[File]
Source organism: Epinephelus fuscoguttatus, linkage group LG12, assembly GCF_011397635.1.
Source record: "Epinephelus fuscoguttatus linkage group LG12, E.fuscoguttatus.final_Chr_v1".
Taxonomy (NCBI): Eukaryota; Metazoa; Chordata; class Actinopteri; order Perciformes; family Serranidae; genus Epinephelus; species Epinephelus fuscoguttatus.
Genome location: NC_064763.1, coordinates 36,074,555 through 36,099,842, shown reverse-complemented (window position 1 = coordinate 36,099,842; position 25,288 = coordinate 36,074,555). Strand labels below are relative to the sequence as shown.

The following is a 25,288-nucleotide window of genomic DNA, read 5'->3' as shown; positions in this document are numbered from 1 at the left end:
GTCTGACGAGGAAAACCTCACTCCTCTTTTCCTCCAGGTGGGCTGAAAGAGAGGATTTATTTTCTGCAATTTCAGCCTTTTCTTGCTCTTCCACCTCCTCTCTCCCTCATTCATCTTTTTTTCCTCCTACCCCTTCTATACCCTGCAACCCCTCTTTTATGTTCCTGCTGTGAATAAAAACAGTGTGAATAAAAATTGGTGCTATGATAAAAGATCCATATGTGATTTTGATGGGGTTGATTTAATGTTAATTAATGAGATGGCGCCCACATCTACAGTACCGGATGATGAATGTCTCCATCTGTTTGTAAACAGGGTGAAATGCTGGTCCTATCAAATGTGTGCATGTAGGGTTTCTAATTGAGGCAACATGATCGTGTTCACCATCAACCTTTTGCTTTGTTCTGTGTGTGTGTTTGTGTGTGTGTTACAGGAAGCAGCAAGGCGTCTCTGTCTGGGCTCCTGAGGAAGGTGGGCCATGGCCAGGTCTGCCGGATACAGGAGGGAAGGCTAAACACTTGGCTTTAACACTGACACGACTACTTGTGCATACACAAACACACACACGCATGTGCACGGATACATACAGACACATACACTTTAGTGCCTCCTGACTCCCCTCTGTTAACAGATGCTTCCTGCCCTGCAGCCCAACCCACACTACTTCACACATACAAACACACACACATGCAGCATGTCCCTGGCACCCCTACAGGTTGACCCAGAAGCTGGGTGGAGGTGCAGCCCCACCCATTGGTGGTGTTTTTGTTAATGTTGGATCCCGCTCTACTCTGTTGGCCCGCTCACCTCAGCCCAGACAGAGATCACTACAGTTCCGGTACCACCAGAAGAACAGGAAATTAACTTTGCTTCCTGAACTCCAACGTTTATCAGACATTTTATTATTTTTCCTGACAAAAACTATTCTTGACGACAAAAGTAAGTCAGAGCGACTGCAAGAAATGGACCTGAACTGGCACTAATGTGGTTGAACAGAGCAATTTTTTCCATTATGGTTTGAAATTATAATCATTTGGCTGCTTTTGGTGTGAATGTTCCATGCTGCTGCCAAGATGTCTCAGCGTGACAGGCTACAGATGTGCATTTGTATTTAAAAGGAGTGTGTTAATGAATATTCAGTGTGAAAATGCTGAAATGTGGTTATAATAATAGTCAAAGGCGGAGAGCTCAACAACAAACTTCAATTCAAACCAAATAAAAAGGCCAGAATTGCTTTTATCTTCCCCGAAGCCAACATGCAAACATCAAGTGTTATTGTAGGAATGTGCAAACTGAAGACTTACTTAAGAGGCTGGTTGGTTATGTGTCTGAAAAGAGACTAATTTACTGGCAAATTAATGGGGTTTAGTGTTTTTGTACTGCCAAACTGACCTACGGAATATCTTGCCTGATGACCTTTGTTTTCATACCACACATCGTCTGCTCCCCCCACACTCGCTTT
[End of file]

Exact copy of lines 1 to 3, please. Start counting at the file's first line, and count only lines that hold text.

Source organism: Epinephelus fuscoguttatus, linkage group LG12, assembly GCF_011397635.1.
Source record: "Epinephelus fuscoguttatus linkage group LG12, E.fuscoguttatus.final_Chr_v1".
Taxonomy (NCBI): Eukaryota; Metazoa; Chordata; class Actinopteri; order Perciformes; family Serranidae; genus Epinephelus; species Epinephelus fuscoguttatus.